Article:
The move to mobile ticketing.

Shelley Bernstein
Mar 2, 2017 · 5 min read

The story of our shift to mobile ticketing is an interesting one because it sits at the intersection of our visitor experience goals, our upcoming digital projects, and the need to lay a foundation strategically and with great flexibility. This is a fundamental shift with wide reaching implications for our present and our future.

On March 1, we flipped the switch from Siriusware to Acme Ticketing. We made the switch for number of reasons including the need for a fully mobile POS product, a cloud based solution for flexibility, the need to decouple systems internally for better manageability, a modern UX, and a system that could act as a CRM for future projects. Acme fit that bill in a number of ways and presented the best solution for us.

Front Line Activation

Upon my arrival at the Barnes the most pressing concern coming from front lines staff was the ticketing system. Onsite, they were dealing with an overly complicated POS that was significantly slowing down guest interaction onsite. Task number one was to find a new system that was easy to use, simple, efficient, and fast.

Arup’s recommendation — change the current ticketing desk (pictured right) so visitor services staff can make better eye contact with visitors; go from a hotel-like setup to one that is more active.

This was coupled with our wayfinding project and Arup making very clear recommendations about getting this team into a more active position. Our previous setup included a sit down desk. Visitors were often seen — with tickets in hand — coming up to the desk to give their name to “check in” and this would slow the ticketing process to a crawl. Simply put, the visual language of the lobby was articulating something more along the lines of a hotel where you register rather than a place where quick sale transactions happen. (As an aside, we’ve got an upcoming session at AAM to talk on these very issues.)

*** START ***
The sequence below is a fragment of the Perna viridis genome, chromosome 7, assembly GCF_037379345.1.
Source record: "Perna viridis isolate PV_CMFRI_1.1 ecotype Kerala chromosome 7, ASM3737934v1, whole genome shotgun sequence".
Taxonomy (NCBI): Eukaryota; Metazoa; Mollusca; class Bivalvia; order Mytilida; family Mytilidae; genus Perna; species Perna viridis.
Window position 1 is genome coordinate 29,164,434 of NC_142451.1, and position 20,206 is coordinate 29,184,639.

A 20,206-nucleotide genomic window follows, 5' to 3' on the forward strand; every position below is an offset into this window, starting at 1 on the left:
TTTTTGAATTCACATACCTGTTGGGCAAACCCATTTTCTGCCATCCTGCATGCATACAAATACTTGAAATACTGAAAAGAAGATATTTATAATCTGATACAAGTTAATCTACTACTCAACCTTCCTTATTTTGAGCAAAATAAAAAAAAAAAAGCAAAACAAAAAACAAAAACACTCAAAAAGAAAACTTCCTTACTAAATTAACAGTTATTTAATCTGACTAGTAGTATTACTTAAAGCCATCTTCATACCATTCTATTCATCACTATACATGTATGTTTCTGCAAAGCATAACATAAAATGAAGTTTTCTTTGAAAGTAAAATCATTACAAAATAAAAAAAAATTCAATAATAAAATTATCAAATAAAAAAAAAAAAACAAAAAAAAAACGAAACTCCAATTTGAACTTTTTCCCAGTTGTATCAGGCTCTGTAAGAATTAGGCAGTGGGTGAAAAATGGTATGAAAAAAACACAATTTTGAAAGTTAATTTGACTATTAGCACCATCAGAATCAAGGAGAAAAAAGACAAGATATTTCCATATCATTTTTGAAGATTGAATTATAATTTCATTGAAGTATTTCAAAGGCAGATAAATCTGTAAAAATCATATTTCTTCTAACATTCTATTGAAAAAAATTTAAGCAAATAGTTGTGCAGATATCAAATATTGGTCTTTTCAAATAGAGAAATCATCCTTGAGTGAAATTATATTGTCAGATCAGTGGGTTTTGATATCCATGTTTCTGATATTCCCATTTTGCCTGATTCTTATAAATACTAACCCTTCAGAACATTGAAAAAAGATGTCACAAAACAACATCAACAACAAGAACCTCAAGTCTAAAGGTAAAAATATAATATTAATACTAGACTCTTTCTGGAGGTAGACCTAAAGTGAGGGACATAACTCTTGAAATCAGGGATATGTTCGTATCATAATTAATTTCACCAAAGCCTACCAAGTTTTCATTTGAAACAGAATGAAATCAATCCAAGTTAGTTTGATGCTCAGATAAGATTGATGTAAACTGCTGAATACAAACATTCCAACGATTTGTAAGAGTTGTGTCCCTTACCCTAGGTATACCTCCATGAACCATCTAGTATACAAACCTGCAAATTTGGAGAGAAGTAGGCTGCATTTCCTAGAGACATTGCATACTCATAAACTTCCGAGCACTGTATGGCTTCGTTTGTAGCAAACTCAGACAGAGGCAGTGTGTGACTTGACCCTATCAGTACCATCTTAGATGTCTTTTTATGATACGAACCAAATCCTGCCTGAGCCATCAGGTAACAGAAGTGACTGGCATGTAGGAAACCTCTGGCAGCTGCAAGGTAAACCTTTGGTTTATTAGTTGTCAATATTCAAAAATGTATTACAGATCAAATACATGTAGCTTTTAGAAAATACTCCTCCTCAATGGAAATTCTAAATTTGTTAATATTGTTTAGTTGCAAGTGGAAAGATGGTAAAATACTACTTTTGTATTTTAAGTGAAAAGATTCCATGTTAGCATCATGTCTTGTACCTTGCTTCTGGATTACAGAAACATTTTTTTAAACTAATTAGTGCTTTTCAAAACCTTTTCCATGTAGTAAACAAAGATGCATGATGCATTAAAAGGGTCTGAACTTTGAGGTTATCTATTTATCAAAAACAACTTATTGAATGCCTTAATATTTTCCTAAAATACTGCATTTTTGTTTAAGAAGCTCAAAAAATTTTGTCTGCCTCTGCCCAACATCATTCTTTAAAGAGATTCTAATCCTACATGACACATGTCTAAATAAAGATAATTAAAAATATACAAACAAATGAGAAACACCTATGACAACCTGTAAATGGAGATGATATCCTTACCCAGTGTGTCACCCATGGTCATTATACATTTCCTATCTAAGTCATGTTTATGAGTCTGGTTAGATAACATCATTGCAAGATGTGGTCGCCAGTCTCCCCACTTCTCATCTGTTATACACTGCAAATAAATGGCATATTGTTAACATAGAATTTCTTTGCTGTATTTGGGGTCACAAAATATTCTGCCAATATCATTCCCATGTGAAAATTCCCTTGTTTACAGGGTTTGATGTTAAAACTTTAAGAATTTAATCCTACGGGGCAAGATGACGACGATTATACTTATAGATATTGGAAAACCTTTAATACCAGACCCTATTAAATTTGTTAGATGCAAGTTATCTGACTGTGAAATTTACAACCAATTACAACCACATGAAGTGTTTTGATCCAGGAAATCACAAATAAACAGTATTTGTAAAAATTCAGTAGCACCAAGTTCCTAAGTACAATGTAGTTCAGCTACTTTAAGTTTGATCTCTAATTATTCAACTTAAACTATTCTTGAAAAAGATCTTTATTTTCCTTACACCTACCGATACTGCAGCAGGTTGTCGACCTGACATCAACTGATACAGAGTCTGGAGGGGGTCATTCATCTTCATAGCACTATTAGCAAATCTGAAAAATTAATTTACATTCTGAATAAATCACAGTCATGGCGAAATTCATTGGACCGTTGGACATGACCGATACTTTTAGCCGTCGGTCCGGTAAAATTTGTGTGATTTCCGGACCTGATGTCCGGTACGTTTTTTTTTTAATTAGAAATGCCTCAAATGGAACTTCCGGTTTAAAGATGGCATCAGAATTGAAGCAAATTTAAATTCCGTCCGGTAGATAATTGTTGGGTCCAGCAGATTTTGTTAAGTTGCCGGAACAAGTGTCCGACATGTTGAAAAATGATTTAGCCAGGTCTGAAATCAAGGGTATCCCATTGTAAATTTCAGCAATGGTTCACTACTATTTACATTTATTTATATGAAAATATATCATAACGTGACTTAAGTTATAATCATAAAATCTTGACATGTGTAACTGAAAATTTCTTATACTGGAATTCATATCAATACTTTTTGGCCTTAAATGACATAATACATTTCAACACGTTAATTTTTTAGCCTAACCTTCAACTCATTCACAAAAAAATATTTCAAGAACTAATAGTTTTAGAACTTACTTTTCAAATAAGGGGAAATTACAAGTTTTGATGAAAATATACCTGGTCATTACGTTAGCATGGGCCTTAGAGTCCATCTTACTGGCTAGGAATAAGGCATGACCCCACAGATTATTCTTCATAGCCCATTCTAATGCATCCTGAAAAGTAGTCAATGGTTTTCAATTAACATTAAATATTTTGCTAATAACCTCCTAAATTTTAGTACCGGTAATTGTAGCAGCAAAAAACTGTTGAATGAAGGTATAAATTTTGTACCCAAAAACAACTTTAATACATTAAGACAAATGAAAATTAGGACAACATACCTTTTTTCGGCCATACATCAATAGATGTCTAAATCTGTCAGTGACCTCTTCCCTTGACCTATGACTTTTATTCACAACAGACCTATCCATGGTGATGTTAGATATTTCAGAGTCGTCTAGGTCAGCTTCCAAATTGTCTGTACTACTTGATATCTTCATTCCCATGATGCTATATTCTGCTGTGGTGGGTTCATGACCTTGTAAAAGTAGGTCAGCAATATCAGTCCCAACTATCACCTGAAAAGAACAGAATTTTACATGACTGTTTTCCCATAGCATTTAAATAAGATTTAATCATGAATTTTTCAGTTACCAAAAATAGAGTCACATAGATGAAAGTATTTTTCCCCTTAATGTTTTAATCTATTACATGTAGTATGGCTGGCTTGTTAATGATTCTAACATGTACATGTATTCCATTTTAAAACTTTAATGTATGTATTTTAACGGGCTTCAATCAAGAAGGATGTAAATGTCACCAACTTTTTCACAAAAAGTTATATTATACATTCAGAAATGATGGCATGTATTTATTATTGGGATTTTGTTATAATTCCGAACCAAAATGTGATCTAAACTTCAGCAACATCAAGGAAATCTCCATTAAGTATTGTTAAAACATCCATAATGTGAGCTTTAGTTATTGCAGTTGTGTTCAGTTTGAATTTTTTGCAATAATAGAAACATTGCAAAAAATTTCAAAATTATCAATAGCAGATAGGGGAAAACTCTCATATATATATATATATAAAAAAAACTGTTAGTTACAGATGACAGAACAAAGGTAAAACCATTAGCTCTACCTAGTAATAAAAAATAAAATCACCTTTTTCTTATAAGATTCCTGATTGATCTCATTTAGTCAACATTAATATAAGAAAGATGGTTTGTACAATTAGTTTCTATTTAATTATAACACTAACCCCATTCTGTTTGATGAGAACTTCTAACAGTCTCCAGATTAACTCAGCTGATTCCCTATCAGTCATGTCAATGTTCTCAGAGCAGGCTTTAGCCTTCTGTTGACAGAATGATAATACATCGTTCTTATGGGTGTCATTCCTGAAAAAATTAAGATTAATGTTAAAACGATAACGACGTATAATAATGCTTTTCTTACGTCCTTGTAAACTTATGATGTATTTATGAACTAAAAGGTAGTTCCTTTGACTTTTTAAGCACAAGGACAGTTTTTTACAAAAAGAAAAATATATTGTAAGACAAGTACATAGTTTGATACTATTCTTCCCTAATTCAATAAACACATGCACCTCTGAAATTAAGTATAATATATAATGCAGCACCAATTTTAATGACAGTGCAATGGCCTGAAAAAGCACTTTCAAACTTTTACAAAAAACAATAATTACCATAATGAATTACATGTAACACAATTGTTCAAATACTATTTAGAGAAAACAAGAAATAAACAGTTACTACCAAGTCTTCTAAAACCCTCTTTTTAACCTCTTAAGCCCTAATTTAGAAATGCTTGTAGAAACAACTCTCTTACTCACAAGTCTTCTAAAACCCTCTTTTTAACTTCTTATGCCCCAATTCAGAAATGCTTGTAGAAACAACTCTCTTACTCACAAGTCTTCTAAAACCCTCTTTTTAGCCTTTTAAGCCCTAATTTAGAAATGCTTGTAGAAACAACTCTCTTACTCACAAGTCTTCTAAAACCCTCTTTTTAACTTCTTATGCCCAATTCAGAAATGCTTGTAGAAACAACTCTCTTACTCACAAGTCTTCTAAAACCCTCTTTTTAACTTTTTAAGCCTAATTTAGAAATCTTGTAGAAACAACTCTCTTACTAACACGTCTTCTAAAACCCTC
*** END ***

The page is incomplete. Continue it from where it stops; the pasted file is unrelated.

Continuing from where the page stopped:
We’ve developed a few prototype desks — all on wheels for mobility — so we can test placement of front lines staff. Eventually, these desks will be manufactured with nice materials, but for now these help us learn lessons in the short term about desk footprint, height, and storage requirements before we build the final thing.

Additionally, we have Broad-like aspirations for this team; we want an active front lines staff and one that is not always behind a desk. Ticketing needs to be flexible enough so the staff can be mobile enabling us to provide the best ticketing experience based on time of day, type of event, and capacity. This means changing desk positions within the building and/or the team may not be behind desks at all preferring to greet incoming guests on the fly both inside and outside the building. The solution needed to give us this mobility and Acme was built as a mobile first environment.

Standing/perching plinth-style desks put less in between our front lines and visitors. Hardware is easy to unmount to help people in a variety of situations where desks may not be a good solution.

Mobile Ticketing

Mobile wasn’t just important to us for flexibility of point of sale, but it’s increasingly important for online transactions as 50% of our web traffic is coming from mobile devices. Online, the issues were similar to what we were seeing with the front of house; an overly complicated UX that made ticketing difficult to end users. The need for a mobile first product in all respects was very clear.

Backend Flexibility and Sustainability

We had a number of concerns on the back of house side and Acme proved to be the right choice here.